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The Multi-System Breakdown of Covid - Social Workology

The Multi-System Breakdown of Covid

Covid! I say it with the biggest eye roll because I hear it over and over again every day. This pandemic has highlighted the major interdependence of our way of life on so many different systems. Sadly, the current system continues to fail children and families because this pandemic has created a crisis for families. The Ecological Perspective tells us that all systems are interconnected and nothing has become clearer in the midst of this the Covid crisis. These systems push and pull on each other and has caused a ripple effect throughout all other areas of their lives.

School Systems

I’m going to preface this with the section with my sympathies to the school systems right now, most are doing their best to meet the needs of children/families, while trying navigating the tumultuous, ever-changing demands of Covid prevention. They are in a lose/lose situation.

Children need school for so many reasons: a formal education, social interaction with peers and adults, a place to learn soft skills, life skills, food assistance, healthcare services through school-based clinics, special education support, mental health services, and free childcare away from home for nearly 40 hours a week. All of these services are so important to a kids and parents. Schools are also a huge part of the child abuse prevention and identification systems to keep children safe and get families the resources they need. Children need school, it’s as entwined into our culture as fundamental pillar from August-May each year… except in 2020.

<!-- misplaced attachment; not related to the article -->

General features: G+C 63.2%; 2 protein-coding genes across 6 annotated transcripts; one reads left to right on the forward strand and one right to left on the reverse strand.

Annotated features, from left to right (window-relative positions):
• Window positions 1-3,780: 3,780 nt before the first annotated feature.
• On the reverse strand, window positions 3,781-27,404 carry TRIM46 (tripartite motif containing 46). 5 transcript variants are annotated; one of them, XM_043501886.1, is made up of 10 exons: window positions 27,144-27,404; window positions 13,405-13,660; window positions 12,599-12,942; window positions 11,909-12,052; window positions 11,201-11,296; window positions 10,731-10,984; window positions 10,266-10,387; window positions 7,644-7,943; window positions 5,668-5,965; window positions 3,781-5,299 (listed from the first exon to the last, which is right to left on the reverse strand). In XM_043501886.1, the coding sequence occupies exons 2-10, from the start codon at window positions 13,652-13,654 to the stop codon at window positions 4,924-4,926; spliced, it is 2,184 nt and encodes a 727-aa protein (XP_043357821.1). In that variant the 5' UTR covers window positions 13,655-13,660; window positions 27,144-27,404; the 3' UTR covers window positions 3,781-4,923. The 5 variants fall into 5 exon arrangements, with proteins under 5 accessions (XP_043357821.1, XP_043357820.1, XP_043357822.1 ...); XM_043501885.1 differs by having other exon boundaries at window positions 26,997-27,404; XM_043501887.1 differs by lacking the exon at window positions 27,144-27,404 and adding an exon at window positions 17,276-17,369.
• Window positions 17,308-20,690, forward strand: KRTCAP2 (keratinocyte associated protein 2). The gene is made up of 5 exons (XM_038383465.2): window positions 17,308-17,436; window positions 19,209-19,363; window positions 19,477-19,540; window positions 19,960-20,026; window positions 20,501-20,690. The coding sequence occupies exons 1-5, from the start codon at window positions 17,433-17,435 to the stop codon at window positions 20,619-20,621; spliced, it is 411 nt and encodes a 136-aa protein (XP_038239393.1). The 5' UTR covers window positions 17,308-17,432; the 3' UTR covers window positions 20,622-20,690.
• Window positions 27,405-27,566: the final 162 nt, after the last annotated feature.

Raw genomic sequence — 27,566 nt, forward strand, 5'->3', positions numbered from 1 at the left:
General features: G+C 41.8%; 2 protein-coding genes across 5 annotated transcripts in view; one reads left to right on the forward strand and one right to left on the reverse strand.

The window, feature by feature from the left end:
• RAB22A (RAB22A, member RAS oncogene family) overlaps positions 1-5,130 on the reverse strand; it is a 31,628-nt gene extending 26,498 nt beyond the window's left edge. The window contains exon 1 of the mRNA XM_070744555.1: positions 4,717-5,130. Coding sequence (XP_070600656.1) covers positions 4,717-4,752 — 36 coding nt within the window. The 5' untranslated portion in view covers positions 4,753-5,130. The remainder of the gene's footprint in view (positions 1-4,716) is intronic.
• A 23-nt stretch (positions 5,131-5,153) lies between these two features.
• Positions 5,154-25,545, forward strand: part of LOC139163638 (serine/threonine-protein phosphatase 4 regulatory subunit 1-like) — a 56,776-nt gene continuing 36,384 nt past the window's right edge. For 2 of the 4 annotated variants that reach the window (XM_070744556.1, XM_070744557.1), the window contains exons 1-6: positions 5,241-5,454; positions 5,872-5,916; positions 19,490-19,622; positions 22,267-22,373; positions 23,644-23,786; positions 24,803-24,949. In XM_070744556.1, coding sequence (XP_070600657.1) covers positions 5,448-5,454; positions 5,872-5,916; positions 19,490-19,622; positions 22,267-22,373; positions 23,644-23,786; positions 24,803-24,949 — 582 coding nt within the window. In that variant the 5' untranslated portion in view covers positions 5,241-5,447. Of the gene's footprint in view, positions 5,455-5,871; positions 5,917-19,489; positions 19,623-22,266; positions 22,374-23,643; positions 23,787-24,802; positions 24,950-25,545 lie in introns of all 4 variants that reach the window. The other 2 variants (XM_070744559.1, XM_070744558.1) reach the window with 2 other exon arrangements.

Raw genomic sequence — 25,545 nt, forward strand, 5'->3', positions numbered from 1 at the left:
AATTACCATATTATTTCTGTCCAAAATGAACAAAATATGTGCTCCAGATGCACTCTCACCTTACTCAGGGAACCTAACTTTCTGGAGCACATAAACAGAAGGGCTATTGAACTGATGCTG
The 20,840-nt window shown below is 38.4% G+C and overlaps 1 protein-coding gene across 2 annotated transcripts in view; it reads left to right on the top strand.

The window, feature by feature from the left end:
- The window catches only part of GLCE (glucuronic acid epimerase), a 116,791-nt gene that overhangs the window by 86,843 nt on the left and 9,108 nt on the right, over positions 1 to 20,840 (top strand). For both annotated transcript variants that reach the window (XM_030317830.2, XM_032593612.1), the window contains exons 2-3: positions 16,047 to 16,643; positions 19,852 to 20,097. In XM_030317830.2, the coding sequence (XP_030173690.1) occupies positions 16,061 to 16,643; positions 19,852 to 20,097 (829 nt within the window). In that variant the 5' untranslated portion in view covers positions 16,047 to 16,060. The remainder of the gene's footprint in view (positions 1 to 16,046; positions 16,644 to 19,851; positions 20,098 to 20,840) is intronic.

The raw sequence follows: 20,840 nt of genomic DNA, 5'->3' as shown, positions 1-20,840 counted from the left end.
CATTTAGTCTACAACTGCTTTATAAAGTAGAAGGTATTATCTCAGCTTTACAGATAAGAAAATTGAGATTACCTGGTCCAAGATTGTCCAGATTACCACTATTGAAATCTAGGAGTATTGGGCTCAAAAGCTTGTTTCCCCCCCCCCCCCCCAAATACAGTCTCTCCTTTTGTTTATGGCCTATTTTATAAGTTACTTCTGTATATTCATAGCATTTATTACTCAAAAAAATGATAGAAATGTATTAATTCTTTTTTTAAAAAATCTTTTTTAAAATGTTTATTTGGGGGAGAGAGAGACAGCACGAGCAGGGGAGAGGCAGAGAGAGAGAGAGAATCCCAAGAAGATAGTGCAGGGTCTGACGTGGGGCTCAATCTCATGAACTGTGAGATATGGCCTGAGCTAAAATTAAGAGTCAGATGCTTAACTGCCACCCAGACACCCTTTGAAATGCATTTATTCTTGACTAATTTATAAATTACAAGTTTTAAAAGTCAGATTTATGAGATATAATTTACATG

How did it all fall apart?

Many parents count on our schools to provide those important things to our kids, so what’s the problem? Schools are the perfect place! We know kids will be at school, we rely on it. From 8-4, from the ages of 5-18ish that this just where they go…. until the pandemic hit. At a basic level, school is where our kids go while we are at work but so much more happens there. They receive a ton of other benefits too. Since March 2020 (depending on the state you live), students and families haven’t been receiving these benefits in a way that allows all the interconnected systems to run smoothly.

Full-time Everything

Without school, parents aren’t able to work the way they need; they can’t meet all the demands of a full-time job and full-time parent, full-time teacher, full-time school social worker, full-time school psychologist, full-time counselor, full-time nurse, full-time doctor, full-time playmates, and all the other thing we may count on our schools to provide. No one person or even one family can do all these things and yet that is what we have asked. Our reliance and undervaluing of the services schools provide us has created a system not equipt to handle this kind of disruption.